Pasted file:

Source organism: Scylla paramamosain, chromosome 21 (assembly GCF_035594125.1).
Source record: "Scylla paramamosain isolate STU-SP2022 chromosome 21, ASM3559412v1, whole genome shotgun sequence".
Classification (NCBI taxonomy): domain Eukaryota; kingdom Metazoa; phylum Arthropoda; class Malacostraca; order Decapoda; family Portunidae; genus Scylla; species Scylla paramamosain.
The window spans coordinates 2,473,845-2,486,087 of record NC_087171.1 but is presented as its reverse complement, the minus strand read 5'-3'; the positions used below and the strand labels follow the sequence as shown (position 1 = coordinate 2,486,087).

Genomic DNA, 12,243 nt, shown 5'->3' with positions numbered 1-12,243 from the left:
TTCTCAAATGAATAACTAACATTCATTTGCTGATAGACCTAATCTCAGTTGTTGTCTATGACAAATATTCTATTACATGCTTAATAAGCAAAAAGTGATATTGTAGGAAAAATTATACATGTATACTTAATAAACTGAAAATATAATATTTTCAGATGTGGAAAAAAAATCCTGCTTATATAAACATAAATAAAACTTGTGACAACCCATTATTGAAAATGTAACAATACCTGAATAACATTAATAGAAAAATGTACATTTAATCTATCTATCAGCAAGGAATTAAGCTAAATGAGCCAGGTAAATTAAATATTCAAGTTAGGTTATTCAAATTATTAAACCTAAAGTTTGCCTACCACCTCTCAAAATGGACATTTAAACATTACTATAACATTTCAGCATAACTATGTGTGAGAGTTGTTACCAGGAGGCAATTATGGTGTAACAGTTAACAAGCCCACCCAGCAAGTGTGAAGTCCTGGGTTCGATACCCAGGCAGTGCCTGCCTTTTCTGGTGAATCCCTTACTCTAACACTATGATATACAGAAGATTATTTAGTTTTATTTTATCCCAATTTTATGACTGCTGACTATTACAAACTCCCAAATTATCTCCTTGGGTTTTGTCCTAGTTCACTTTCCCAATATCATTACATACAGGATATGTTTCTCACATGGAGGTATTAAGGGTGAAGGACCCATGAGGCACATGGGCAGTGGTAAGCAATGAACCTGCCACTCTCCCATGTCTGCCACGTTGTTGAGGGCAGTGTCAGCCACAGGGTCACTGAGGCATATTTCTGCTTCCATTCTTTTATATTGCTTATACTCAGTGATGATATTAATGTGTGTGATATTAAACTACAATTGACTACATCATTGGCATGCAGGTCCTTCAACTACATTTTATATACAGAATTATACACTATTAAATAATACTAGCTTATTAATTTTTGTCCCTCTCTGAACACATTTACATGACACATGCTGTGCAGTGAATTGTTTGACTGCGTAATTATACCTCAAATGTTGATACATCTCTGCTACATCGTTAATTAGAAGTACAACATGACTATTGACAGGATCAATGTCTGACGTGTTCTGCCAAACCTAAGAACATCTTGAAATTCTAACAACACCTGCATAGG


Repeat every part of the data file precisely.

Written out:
Source organism: Scylla paramamosain, chromosome 21 (assembly GCF_035594125.1).
Source record: "Scylla paramamosain isolate STU-SP2022 chromosome 21, ASM3559412v1, whole genome shotgun sequence".
Classification (NCBI taxonomy): domain Eukaryota; kingdom Metazoa; phylum Arthropoda; class Malacostraca; order Decapoda; family Portunidae; genus Scylla; species Scylla paramamosain.
The window spans coordinates 2,473,845-2,486,087 of record NC_087171.1 but is presented as its reverse complement, the minus strand read 5'-3'; the positions used below and the strand labels follow the sequence as shown (position 1 = coordinate 2,486,087).

Genomic DNA, 12,243 nt, shown 5'->3' with positions numbered 1-12,243 from the left:
TTCTCAAATGAATAACTAACATTCATTTGCTGATAGACCTAATCTCAGTTGTTGTCTATGACAAATATTCTATTACATGCTTAATAAGCAAAAAGTGATATTGTAGGAAAAATTATACATGTATACTTAATAAACTGAAAATATAATATTTTCAGATGTGGAAAAAAAATCCTGCTTATATAAACATAAATAAAACTTGTGACAACCCATTATTGAAAATGTAACAATACCTGAATAACATTAATAGAAAAATGTACATTTAATCTATCTATCAGCAAGGAATTAAGCTAAATGAGCCAGGTAAATTAAATATTCAAGTTAGGTTATTCAAATTATTAAACCTAAAGTTTGCCTACCACCTCTCAAAATGGACATTTAAACATTACTATAACATTTCAGCATAACTATGTGTGAGAGTTGTTACCAGGAGGCAATTATGGTGTAACAGTTAACAAGCCCACCCAGCAAGTGTGAAGTCCTGGGTTCGATACCCAGGCAGTGCCTGCCTTTTCTGGTGAATCCCTTACTCTAACACTATGATATACAGAAGATTATTTAGTTTTATTTTATCCCAATTTTATGACTGCTGACTATTACAAACTCCCAAATTATCTCCTTGGGTTTTGTCCTAGTTCACTTTCCCAATATCATTACATACAGGATATGTTTCTCACATGGAGGTATTAAGGGTGAAGGACCCATGAGGCACATGGGCAGTGGTAAGCAATGAACCTGCCACTCTCCCATGTCTGCCACGTTGTTGAGGGCAGTGTCAGCCACAGGGTCACTGAGGCATATTTCTGCTTCCATTCTTTTATATTGCTTATACTCAGTGATGATATTAATGTGTGTGATATTAAACTACAATTGACTACATCATTGGCATGCAGGTCCTTCAACTACATTTTATATACAGAATTATACACTATTAAATAATACTAGCTTATTAATTTTTGTCCCTCTCTGAACACATTTACATGACACATGCTGTGCAGTGAATTGTTTGACTGCGTAATTATACCTCAAATGTTGATACATCTCTGCTACATCGTTAATTAGAAGTACAACATGACTATTGACAGGATCAATGTCTGACGTGTTCTGCCAAACCTAAGAACATCTTGAAATTCTAACAACACCTGCATAGG